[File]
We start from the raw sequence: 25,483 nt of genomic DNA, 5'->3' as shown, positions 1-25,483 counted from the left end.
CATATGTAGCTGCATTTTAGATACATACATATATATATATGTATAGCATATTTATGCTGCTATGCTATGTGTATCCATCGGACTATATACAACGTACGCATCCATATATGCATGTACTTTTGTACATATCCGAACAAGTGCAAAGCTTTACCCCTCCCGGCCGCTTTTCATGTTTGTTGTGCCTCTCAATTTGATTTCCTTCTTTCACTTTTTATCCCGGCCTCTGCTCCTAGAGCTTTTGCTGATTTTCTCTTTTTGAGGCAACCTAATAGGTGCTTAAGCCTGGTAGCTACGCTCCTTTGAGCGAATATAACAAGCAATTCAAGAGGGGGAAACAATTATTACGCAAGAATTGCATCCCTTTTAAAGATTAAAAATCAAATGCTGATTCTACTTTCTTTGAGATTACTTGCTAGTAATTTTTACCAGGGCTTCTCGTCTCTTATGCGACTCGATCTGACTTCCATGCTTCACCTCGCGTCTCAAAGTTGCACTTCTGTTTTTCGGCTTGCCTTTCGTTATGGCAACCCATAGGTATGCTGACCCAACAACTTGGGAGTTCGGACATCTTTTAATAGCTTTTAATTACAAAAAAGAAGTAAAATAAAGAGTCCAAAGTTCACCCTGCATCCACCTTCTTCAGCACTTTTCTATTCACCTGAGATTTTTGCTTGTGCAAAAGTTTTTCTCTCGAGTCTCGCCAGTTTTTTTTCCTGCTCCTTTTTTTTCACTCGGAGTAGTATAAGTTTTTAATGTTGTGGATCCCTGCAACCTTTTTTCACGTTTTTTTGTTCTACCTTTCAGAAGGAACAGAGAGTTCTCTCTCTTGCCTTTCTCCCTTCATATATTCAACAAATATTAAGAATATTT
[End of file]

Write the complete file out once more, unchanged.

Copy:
We start from the raw sequence: 25,483 nt of genomic DNA, 5'->3' as shown, positions 1-25,483 counted from the left end.
CATATGTAGCTGCATTTTAGATACATACATATATATATATGTATAGCATATTTATGCTGCTATGCTATGTGTATCCATCGGACTATATACAACGTACGCATCCATATATGCATGTACTTTTGTACATATCCGAACAAGTGCAAAGCTTTACCCCTCCCGGCCGCTTTTCATGTTTGTTGTGCCTCTCAATTTGATTTCCTTCTTTCACTTTTTATCCCGGCCTCTGCTCCTAGAGCTTTTGCTGATTTTCTCTTTTTGAGGCAACCTAATAGGTGCTTAAGCCTGGTAGCTACGCTCCTTTGAGCGAATATAACAAGCAATTCAAGAGGGGGAAACAATTATTACGCAAGAATTGCATCCCTTTTAAAGATTAAAAATCAAATGCTGATTCTACTTTCTTTGAGATTACTTGCTAGTAATTTTTACCAGGGCTTCTCGTCTCTTATGCGACTCGATCTGACTTCCATGCTTCACCTCGCGTCTCAAAGTTGCACTTCTGTTTTTCGGCTTGCCTTTCGTTATGGCAACCCATAGGTATGCTGACCCAACAACTTGGGAGTTCGGACATCTTTTAATAGCTTTTAATTACAAAAAAGAAGTAAAATAAAGAGTCCAAAGTTCACCCTGCATCCACCTTCTTCAGCACTTTTCTATTCACCTGAGATTTTTGCTTGTGCAAAAGTTTTTCTCTCGAGTCTCGCCAGTTTTTTTTCCTGCTCCTTTTTTTTCACTCGGAGTAGTATAAGTTTTTAATGTTGTGGATCCCTGCAACCTTTTTTCACGTTTTTTTGTTCTACCTTTCAGAAGGAACAGAGAGTTCTCTCTCTTGCCTTTCTCCCTTCATATATTCAACAAATATTAAGAATATTT